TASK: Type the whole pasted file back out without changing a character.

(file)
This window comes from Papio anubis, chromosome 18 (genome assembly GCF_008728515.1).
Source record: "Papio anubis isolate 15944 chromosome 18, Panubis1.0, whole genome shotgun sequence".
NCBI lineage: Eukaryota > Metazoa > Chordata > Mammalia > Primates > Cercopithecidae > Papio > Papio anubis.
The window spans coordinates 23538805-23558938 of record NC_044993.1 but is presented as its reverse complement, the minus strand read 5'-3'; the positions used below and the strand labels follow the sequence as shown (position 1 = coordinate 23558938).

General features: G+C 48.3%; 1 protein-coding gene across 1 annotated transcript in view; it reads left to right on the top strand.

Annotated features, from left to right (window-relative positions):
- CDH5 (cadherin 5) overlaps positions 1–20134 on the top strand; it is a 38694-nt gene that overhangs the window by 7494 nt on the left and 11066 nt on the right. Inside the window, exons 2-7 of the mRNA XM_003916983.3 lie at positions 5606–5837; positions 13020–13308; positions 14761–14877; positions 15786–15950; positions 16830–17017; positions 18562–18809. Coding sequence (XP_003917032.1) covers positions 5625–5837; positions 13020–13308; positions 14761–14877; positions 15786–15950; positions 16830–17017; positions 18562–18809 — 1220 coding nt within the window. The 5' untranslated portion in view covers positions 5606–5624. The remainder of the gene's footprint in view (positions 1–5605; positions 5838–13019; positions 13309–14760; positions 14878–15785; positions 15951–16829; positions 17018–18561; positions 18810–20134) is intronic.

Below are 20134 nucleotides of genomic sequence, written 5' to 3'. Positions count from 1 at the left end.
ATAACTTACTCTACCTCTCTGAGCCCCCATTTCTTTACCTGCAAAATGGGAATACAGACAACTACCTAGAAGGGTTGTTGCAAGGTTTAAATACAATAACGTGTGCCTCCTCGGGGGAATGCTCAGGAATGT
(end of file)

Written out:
This window comes from Papio anubis, chromosome 18 (genome assembly GCF_008728515.1).
Source record: "Papio anubis isolate 15944 chromosome 18, Panubis1.0, whole genome shotgun sequence".
NCBI lineage: Eukaryota > Metazoa > Chordata > Mammalia > Primates > Cercopithecidae > Papio > Papio anubis.
The window spans coordinates 23538805-23558938 of record NC_044993.1 but is presented as its reverse complement, the minus strand read 5'-3'; the positions used below and the strand labels follow the sequence as shown (position 1 = coordinate 23558938).

General features: G+C 48.3%; 1 protein-coding gene across 1 annotated transcript in view; it reads left to right on the top strand.

Annotated features, from left to right (window-relative positions):
- CDH5 (cadherin 5) overlaps positions 1–20134 on the top strand; it is a 38694-nt gene that overhangs the window by 7494 nt on the left and 11066 nt on the right. Inside the window, exons 2-7 of the mRNA XM_003916983.3 lie at positions 5606–5837; positions 13020–13308; positions 14761–14877; positions 15786–15950; positions 16830–17017; positions 18562–18809. Coding sequence (XP_003917032.1) covers positions 5625–5837; positions 13020–13308; positions 14761–14877; positions 15786–15950; positions 16830–17017; positions 18562–18809 — 1220 coding nt within the window. The 5' untranslated portion in view covers positions 5606–5624. The remainder of the gene's footprint in view (positions 1–5605; positions 5838–13019; positions 13309–14760; positions 14878–15785; positions 15951–16829; positions 17018–18561; positions 18810–20134) is intronic.

Below are 20134 nucleotides of genomic sequence, written 5' to 3'. Positions count from 1 at the left end.
ATAACTTACTCTACCTCTCTGAGCCCCCATTTCTTTACCTGCAAAATGGGAATACAGACAACTACCTAGAAGGGTTGTTGCAAGGTTTAAATACAATAACGTGTGCCTCCTCGGGGGAATGCTCAGGAATGT